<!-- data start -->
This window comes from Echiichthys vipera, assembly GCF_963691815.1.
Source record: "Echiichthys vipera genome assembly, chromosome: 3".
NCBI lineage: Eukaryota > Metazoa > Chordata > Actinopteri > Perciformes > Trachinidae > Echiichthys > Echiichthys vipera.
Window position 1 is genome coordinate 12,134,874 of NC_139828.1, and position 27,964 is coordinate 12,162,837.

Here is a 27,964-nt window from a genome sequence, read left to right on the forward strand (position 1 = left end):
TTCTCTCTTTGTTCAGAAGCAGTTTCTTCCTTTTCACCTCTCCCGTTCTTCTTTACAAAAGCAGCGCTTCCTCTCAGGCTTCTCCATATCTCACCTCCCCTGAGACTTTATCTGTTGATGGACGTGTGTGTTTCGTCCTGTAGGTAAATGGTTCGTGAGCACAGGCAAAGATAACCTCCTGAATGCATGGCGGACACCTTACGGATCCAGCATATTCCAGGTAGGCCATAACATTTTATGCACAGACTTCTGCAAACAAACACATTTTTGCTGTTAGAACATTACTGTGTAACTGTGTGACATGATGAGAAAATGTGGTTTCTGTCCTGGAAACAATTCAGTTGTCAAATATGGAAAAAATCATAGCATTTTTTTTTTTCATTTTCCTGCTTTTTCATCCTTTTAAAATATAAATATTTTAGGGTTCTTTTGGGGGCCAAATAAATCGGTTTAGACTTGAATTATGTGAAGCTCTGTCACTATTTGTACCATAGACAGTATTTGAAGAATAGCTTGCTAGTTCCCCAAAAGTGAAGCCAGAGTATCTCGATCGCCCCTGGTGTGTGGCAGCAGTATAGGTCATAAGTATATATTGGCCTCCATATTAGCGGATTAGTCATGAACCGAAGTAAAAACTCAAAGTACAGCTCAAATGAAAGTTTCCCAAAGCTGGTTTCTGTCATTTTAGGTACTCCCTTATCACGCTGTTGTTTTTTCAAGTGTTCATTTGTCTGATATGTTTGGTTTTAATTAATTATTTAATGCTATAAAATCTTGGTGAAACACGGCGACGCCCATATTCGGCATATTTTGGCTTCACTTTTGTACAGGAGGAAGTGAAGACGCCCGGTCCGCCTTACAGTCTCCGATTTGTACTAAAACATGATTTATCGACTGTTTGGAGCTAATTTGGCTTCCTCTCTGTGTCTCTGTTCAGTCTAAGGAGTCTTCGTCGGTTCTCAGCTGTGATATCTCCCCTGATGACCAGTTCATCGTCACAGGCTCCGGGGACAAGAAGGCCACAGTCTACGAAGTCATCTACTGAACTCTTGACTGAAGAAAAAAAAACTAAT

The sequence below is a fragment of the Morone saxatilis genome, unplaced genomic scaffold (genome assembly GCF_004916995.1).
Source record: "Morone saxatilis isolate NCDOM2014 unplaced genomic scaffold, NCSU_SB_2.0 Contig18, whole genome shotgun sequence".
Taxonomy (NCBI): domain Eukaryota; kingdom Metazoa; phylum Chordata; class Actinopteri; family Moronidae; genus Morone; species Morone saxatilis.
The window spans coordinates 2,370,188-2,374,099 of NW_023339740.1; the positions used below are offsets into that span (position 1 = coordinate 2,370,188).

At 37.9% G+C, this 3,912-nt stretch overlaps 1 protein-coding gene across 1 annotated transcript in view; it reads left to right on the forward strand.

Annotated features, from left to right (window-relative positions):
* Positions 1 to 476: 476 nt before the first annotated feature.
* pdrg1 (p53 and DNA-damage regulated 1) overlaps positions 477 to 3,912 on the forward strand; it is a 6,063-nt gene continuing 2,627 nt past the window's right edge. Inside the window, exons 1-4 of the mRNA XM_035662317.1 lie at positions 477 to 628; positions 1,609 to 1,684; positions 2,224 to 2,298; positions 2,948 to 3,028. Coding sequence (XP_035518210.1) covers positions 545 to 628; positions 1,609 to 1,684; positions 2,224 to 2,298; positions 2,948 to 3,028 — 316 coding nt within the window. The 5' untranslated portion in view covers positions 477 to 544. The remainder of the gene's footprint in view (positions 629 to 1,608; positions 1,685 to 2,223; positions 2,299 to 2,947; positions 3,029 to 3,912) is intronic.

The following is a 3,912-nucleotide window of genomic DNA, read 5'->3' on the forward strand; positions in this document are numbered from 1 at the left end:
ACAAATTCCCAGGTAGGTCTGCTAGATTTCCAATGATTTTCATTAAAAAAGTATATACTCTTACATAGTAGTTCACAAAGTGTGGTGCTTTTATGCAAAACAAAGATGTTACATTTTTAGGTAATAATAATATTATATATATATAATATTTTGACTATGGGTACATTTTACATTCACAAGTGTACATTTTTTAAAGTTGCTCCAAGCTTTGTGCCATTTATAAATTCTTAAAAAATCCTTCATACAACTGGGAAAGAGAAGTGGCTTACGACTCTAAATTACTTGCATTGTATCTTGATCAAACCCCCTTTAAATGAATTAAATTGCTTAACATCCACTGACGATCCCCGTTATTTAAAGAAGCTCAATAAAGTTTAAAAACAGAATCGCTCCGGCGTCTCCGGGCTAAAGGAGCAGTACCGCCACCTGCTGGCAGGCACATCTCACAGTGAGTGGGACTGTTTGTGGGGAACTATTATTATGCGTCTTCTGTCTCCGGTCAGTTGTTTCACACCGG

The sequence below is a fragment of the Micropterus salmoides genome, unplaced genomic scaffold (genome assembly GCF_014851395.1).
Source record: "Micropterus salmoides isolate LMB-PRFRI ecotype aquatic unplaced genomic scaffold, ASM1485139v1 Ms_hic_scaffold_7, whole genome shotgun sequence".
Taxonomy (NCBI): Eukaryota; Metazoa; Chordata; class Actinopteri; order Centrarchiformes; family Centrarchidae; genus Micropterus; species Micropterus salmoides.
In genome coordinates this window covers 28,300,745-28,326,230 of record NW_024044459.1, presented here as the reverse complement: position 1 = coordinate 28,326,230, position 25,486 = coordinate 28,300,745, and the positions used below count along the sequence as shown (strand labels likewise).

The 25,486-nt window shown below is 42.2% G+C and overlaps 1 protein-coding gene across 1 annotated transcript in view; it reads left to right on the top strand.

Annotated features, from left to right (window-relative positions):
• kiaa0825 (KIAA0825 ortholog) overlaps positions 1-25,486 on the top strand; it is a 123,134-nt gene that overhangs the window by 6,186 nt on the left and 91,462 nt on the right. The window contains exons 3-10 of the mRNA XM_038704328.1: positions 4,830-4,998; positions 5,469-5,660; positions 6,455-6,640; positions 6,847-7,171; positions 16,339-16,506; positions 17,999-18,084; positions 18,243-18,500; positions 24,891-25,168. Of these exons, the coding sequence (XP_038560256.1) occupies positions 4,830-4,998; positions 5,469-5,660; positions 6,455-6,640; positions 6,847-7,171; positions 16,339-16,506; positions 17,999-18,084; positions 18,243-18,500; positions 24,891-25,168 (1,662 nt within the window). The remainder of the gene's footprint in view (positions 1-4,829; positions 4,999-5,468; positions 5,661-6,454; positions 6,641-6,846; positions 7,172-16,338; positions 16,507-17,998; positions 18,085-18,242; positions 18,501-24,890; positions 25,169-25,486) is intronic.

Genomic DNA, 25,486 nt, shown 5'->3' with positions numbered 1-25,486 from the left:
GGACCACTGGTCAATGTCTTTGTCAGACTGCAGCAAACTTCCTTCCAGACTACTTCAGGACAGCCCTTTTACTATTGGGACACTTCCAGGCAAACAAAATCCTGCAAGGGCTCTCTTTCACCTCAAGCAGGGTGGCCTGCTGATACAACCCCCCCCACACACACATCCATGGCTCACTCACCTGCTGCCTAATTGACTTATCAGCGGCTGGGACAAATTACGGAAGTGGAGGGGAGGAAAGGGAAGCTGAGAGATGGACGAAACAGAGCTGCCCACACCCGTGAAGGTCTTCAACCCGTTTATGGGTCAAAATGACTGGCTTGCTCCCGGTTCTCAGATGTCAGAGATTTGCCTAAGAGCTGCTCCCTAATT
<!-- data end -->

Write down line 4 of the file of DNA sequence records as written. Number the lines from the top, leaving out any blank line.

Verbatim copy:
Window position 1 is genome coordinate 12,134,874 of NC_139828.1, and position 27,964 is coordinate 12,162,837.